Kenya’s dollar millionaires have identified climate change as a great threat to their wealth, with 84 percent citing the global environmental change as a financial risk, compared to 54 percent worldwide, and 64 percent across the rest of Africa. This is according to the 2022 Wealth Report released on Wednesday by Knight Frank.
“Last year’s attitude’s survey did not identify climate change as a wealth risk, making for a rapid shift in risk perception from Kenya’s High-Net-Worth Individuals, because Kenyans are living on the frontline of these environmental changes, making them far more conscious of the environmental impact than many western investors”. Andrew Shirley, editor of The Wealth Report at Knight Frank said.
In addition to concerns about climate change, Kenya’s wealthy remain more worried about new variants of Covid-19 than HNWIs in other regions.
Ben Woodhams, Knight Frank Kenya MD said: “These attitudes from our most wealthy bring home the reality and importance of ensuring that our entire population is protected from future variants, as any future peak in infections, lockdowns or lock-outs will inevitably take a heavy toll financially and socially. We see from this survey the awareness by Kenya’s HNWIs that any infection that afflicts the broad population will also be a direct threat to their own wealth as a result of the economic effects of the pandemic.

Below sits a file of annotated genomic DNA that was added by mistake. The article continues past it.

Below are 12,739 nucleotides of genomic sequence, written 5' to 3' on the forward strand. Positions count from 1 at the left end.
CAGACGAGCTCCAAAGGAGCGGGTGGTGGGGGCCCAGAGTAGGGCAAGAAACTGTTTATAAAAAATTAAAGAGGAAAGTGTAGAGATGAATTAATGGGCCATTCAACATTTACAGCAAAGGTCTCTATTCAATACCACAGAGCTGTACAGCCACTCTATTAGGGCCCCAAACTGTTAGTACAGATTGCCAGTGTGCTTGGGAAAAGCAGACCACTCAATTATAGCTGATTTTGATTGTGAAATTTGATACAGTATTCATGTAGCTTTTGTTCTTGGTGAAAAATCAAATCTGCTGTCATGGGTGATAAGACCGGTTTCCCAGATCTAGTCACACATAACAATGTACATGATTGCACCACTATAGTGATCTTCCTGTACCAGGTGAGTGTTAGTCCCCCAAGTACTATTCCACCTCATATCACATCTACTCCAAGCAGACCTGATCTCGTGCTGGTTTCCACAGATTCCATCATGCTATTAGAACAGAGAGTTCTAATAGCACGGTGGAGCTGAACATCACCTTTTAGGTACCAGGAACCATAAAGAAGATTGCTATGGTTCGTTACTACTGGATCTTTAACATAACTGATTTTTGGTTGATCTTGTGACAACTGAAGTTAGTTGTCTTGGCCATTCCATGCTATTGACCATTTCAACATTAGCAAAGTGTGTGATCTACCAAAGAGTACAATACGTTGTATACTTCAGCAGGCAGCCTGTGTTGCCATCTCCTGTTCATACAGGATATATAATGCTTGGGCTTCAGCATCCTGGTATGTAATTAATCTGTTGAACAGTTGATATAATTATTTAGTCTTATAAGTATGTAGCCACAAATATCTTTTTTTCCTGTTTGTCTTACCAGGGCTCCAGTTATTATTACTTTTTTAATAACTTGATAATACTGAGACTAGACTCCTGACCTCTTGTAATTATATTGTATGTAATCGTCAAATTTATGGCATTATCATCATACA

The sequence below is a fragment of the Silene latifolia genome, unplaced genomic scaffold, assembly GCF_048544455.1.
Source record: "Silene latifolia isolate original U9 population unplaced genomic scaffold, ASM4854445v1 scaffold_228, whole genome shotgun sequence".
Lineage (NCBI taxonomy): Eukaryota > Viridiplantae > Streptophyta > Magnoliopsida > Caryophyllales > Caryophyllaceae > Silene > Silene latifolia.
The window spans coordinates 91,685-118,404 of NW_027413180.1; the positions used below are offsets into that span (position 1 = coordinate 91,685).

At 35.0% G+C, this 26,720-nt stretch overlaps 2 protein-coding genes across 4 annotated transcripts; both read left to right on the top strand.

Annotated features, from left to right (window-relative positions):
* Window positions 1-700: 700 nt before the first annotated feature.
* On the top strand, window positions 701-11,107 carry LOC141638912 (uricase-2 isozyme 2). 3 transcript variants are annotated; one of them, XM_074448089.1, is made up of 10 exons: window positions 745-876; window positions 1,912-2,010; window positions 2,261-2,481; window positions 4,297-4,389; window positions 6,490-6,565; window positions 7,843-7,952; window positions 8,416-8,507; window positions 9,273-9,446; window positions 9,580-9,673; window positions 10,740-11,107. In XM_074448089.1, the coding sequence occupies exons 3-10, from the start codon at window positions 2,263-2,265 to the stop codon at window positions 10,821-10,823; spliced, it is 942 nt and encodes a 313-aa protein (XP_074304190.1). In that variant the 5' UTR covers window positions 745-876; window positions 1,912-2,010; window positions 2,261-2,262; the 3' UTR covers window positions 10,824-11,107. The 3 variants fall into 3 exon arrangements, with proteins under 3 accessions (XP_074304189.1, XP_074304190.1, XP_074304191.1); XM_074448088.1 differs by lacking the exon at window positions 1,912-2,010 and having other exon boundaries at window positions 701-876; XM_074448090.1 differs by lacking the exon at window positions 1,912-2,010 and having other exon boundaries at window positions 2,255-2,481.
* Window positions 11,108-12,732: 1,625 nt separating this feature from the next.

The greater threats to Kenyan wealth, according to HNWIs
|New Covid-19 variants||66%||81%|
|Wealth transfer to the next generation||20%||31%|
Kenyan millionaires also perceive greater threats from the country’s challenges with global trade after the disruptions caused by the Covid-19 pandemic to supply chains and globalised flows and relationships. Some 63 percent of Kenyan HNWIs now view supply chain disruption as a potential threat to their wealth, compared with 55 percent worldwide – with businesses, everywhere, acutely aware of the high impact that any supply disruption can cause to economic outcomes.
More exceptionally, Kenyan millionaires report greater concerns about succession than the norm.
“The transfer of wealth to the next generation is a key moment of vulnerability for HNWIs worldwide, as poorly managed successions can lead to rapid wealth depletion. In Kenya, however, with frequent evidence of succession disputes and even protracted court cases, the threat is made greater through the degree of challenge in simplifying or accelerating the outcome of such disputes,” said Andrew.
This has seen 31 percent of Kenya’s millionaires cite succession as a threat to their wealth, compared with a global average of 20 per cent.
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